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I also found it amazing what he (they) put themselves through. I realize that they had a drive for money first and foremost (my opinion) and exploration. However, that seems like a small reward for so big of a chance of death or serious injury. Even after the two Indian massacres that took most of his men, he still kept going. The guy was tougher than nails.
 
Posts: 1888 | Location: Utah | Registered: 23 February 2011Reply With Quote
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quote:
I found it interesting hear about the 'Rendezvous' They were held in different locations
with the inclusion of Bear Lake


One of my neighbors growing up was Fred Gowans, a BYU history professor who, in one part, specialized in the history of the West, including the history surrounding the Mountain Men and Rendezvous. Here are a couple of his books from my library and a picture of the Rendezvous sites 1825-1840. I have participated in many Rendezvous and love to be a part of those historical re-creations through dress and weapons. Mr. Gowans does discuss Jedediah Smith on 16 different pages in Rocky Mountain Rendezvous and on 12 different pages in Mountain Man & Grizzly. Fred now lives in Wyoming, and both books can still be purchased on Amazon, although there are few copies. It appears that Rocky Mountain Rendezvous has been subsequently published with a different cover (and perhaps updated) since Fred signed the one that I have in 1991. Mountain Man & Grizzly appears to be published using the same cover.
 
Posts: 15890 | Registered: 04 April 2005Reply With Quote
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UEG,

Thanks for the info on the books. I'll have to look into these also.

I've always thought trying to compare the motivations of people long ago is somewhat futile. Even the less adventurous folks then had far more ability to deal with hardships then we do know. Likely because it was just the reality of the time.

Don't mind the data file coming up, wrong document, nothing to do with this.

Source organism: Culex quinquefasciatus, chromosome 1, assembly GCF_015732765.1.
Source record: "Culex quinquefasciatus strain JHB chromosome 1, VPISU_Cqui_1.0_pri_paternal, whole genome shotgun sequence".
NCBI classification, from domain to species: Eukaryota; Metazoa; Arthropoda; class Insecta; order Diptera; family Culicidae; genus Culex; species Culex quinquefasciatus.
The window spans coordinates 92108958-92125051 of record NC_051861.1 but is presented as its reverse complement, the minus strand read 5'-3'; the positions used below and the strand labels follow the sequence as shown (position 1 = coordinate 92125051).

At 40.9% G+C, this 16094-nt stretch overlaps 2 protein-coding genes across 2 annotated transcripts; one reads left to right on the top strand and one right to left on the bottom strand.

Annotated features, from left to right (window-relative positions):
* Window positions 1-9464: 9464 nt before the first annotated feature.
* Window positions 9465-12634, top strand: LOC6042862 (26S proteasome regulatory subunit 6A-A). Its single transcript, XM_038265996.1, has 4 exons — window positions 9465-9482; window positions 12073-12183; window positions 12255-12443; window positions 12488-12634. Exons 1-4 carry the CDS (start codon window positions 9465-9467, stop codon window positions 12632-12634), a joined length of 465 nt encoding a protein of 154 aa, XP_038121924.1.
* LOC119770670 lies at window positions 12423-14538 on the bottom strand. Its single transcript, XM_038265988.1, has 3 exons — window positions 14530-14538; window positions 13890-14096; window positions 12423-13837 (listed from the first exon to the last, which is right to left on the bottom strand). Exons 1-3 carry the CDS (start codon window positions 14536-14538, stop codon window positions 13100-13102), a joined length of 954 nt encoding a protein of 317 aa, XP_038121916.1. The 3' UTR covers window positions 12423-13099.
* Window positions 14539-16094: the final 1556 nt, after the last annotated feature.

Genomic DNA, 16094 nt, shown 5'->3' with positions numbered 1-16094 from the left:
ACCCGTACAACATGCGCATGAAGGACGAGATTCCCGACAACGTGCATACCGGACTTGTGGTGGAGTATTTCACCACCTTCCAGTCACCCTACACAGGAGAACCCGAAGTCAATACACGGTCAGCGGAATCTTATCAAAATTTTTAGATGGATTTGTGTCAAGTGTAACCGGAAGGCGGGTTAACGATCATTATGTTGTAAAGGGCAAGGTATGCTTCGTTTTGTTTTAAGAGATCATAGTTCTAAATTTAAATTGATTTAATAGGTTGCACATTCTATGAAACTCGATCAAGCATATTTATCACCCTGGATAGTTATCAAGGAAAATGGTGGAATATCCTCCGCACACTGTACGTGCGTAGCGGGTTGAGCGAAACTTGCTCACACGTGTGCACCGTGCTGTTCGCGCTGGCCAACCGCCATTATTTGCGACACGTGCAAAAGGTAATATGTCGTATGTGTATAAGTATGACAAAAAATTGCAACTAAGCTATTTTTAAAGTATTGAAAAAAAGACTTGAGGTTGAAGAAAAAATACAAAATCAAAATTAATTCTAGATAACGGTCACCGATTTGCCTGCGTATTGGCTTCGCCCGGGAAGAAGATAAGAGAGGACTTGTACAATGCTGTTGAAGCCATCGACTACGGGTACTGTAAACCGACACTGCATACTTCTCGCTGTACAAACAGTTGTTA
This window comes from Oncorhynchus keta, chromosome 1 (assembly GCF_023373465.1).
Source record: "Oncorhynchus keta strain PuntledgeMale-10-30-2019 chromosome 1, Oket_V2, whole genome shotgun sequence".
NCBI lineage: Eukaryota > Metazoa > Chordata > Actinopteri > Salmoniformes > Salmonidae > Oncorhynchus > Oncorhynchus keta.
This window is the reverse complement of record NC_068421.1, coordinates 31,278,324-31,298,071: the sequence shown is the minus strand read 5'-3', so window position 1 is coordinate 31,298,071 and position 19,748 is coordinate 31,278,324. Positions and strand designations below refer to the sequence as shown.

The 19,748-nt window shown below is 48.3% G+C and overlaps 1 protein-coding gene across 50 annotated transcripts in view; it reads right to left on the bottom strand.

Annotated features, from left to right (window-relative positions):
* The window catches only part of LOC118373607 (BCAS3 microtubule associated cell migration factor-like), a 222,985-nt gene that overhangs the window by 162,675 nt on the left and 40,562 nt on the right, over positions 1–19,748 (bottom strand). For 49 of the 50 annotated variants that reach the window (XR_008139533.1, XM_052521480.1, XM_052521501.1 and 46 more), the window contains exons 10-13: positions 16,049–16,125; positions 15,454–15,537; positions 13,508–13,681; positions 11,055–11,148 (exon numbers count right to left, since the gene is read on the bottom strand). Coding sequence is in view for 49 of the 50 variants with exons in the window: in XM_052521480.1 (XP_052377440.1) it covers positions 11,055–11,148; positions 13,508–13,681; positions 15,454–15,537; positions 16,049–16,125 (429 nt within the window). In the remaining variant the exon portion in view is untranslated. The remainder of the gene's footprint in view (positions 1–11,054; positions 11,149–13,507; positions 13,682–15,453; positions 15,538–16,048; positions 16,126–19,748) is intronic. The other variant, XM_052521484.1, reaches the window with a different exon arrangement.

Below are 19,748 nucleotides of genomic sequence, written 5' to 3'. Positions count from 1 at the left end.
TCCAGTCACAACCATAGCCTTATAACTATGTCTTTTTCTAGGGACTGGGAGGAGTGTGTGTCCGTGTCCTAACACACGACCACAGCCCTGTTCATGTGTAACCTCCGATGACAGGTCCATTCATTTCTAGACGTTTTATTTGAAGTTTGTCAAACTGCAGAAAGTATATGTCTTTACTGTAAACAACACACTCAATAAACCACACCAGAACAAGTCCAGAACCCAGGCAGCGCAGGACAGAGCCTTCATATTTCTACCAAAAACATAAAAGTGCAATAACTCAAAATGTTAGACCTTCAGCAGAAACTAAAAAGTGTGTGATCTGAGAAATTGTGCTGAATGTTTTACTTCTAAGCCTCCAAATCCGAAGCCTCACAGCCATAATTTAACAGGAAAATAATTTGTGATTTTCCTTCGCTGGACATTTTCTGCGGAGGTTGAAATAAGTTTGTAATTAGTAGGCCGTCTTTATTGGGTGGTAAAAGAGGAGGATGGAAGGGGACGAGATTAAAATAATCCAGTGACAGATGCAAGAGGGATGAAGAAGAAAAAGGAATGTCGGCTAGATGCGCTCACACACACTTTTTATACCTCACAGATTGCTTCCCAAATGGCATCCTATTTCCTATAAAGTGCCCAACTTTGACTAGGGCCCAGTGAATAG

How many today would pack themselves and their family off into the relatively unknown west with little more than they could pack into a wagon. All for the promise of a better life. We today unfortunately have become very soft and risk averse. In many ways we have lost our pioneer spirit that made us strong.


_____________________________
Roger

A tyrant needs just three things to be successful; a percieved enemy, a gullible public and a head start.

*we band of 45-70ers*
 
Posts: 2328 | Location: Washington (wetside) | Registered: 08 February 2005Reply With Quote
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quote:
We today unfortunately have become very soft and risk averse. In many ways we have lost our pioneer spirit that made us strong


Bingo!

Great posts from all, thanks
 
Posts: 1888 | Location: Utah | Registered: 23 February 2011Reply With Quote
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His was an amazing life, and sadly a short one. His name is well known in Oregon, where I came from, partly for the massacre of his party at the mouth of the Umpqua River -- I have been to that site -- and for the Smith River and Jedediah Smith Redwoods State Park just over the border in Northern California. I often attended the Jedediah Smith Fur Trade Rendezvous back in my good old says of muzzleloading.
One of these days I hope to visit Wagon Bed Spring up near Ulysses, Kansas, where the Comanches killed him. Great American.


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Posts: 13785 | Location: Alamogordo, NM | Registered: 03 June 2000Reply With Quote
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Thanks for the info, will get a copy. Love this section of the Forum !
 
Posts: 140 | Location: Winter Haven , Fl . | Registered: 16 July 2010Reply With Quote